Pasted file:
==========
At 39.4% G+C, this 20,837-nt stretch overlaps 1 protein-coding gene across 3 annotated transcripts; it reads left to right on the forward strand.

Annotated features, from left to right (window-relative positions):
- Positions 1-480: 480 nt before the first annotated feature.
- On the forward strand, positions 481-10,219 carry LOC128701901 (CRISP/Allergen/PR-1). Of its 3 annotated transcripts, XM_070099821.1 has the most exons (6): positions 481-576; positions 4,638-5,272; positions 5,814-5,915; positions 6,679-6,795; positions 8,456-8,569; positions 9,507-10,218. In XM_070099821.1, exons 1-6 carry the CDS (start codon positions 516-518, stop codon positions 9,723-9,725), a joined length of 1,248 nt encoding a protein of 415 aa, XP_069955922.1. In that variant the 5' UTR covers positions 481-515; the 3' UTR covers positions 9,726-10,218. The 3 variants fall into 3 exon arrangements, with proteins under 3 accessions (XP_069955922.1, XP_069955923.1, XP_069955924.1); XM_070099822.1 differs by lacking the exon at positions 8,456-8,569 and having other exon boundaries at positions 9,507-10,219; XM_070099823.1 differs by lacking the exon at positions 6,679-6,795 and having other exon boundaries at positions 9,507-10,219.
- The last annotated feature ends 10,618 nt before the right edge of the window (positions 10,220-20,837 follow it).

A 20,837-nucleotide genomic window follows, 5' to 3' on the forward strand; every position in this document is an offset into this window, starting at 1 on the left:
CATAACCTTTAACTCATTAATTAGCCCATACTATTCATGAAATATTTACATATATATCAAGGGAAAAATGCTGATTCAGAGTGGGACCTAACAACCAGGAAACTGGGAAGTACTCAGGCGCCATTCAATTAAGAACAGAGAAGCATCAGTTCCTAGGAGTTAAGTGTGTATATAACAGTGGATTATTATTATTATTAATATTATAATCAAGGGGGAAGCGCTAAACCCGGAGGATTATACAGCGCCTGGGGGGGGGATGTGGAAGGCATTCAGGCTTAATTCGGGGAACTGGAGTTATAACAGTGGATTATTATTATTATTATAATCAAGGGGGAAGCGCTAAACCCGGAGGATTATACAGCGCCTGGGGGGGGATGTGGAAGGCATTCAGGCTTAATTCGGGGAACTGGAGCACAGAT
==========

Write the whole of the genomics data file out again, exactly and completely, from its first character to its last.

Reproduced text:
At 39.4% G+C, this 20,837-nt stretch overlaps 1 protein-coding gene across 3 annotated transcripts; it reads left to right on the forward strand.

Annotated features, from left to right (window-relative positions):
- Positions 1-480: 480 nt before the first annotated feature.
- On the forward strand, positions 481-10,219 carry LOC128701901 (CRISP/Allergen/PR-1). Of its 3 annotated transcripts, XM_070099821.1 has the most exons (6): positions 481-576; positions 4,638-5,272; positions 5,814-5,915; positions 6,679-6,795; positions 8,456-8,569; positions 9,507-10,218. In XM_070099821.1, exons 1-6 carry the CDS (start codon positions 516-518, stop codon positions 9,723-9,725), a joined length of 1,248 nt encoding a protein of 415 aa, XP_069955922.1. In that variant the 5' UTR covers positions 481-515; the 3' UTR covers positions 9,726-10,218. The 3 variants fall into 3 exon arrangements, with proteins under 3 accessions (XP_069955922.1, XP_069955923.1, XP_069955924.1); XM_070099822.1 differs by lacking the exon at positions 8,456-8,569 and having other exon boundaries at positions 9,507-10,219; XM_070099823.1 differs by lacking the exon at positions 6,679-6,795 and having other exon boundaries at positions 9,507-10,219.
- The last annotated feature ends 10,618 nt before the right edge of the window (positions 10,220-20,837 follow it).

A 20,837-nucleotide genomic window follows, 5' to 3' on the forward strand; every position in this document is an offset into this window, starting at 1 on the left:
CATAACCTTTAACTCATTAATTAGCCCATACTATTCATGAAATATTTACATATATATCAAGGGAAAAATGCTGATTCAGAGTGGGACCTAACAACCAGGAAACTGGGAAGTACTCAGGCGCCATTCAATTAAGAACAGAGAAGCATCAGTTCCTAGGAGTTAAGTGTGTATATAACAGTGGATTATTATTATTATTAATATTATAATCAAGGGGGAAGCGCTAAACCCGGAGGATTATACAGCGCCTGGGGGGGGGATGTGGAAGGCATTCAGGCTTAATTCGGGGAACTGGAGTTATAACAGTGGATTATTATTATTATTATAATCAAGGGGGAAGCGCTAAACCCGGAGGATTATACAGCGCCTGGGGGGGGATGTGGAAGGCATTCAGGCTTAATTCGGGGAACTGGAGCACAGAT